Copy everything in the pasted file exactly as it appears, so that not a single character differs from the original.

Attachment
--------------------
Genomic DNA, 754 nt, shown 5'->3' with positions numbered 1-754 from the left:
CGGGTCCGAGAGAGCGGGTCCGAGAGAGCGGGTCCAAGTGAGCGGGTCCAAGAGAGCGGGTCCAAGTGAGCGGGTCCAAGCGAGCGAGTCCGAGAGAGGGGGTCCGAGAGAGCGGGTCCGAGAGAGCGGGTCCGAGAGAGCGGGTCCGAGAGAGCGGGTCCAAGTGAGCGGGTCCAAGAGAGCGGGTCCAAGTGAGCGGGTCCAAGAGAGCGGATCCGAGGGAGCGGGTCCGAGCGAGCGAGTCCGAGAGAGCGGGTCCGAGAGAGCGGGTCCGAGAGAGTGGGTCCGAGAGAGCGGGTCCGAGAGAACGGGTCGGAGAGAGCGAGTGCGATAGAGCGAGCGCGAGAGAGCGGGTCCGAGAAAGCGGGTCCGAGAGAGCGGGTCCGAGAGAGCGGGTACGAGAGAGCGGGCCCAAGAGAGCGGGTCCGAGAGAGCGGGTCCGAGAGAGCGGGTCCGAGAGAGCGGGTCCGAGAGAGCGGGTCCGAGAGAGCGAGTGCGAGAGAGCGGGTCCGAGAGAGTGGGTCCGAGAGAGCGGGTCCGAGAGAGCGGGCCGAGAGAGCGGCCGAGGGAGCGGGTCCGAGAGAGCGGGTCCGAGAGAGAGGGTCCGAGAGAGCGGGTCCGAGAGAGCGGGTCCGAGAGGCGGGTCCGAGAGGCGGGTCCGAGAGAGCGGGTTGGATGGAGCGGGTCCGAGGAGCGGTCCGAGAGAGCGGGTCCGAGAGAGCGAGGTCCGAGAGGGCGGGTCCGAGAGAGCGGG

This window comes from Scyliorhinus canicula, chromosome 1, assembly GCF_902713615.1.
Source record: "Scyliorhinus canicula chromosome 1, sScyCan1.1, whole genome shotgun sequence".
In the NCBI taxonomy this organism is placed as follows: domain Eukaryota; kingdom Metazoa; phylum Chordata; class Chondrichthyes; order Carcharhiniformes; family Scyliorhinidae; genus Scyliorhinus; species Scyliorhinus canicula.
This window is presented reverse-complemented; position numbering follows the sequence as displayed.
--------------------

Genomic DNA, 754 nt, shown 5'->3' with positions numbered 1-754 from the left:
CGGGTCCGAGAGAGCGGGTCCGAGAGAGCGGGTCCAAGTGAGCGGGTCCAAGAGAGCGGGTCCAAGTGAGCGGGTCCAAGCGAGCGAGTCCGAGAGAGGGGGTCCGAGAGAGCGGGTCCGAGAGAGCGGGTCCGAGAGAGCGGGTCCGAGAGAGCGGGTCCAAGTGAGCGGGTCCAAGAGAGCGGGTCCAAGTGAGCGGGTCCAAGAGAGCGGATCCGAGGGAGCGGGTCCGAGCGAGCGAGTCCGAGAGAGCGGGTCCGAGAGAGCGGGTCCGAGAGAGTGGGTCCGAGAGAGCGGGTCCGAGAGAACGGGTCGGAGAGAGCGAGTGCGATAGAGCGAGCGCGAGAGAGCGGGTCCGAGAAAGCGGGTCCGAGAGAGCGGGTCCGAGAGAGCGGGTACGAGAGAGCGGGCCCAAGAGAGCGGGTCCGAGAGAGCGGGTCCGAGAGAGCGGGTCCGAGAGAGCGGGTCCGAGAGAGCGGGTCCGAGAGAGCGAGTGCGAGAGAGCGGGTCCGAGAGAGTGGGTCCGAGAGAGCGGGTCCGAGAGAGCGGGCCGAGAGAGCGGCCGAGGGAGCGGGTCCGAGAGAGCGGGTCCGAGAGAGAGGGTCCGAGAGAGCGGGTCCGAGAGAGCGGGTCCGAGAGGCGGGTCCGAGAGGCGGGTCCGAGAGAGCGGGTTGGATGGAGCGGGTCCGAGGAGCGGTCCGAGAGAGCGGGTCCGAGAGAGCGAGGTCCGAGAGGGCGGGTCCGAGAGAGCGGG

This window comes from Scyliorhinus canicula, chromosome 1, assembly GCF_902713615.1.
Source record: "Scyliorhinus canicula chromosome 1, sScyCan1.1, whole genome shotgun sequence".
In the NCBI taxonomy this organism is placed as follows: domain Eukaryota; kingdom Metazoa; phylum Chordata; class Chondrichthyes; order Carcharhiniformes; family Scyliorhinidae; genus Scyliorhinus; species Scyliorhinus canicula.
This window is presented reverse-complemented; position numbering follows the sequence as displayed.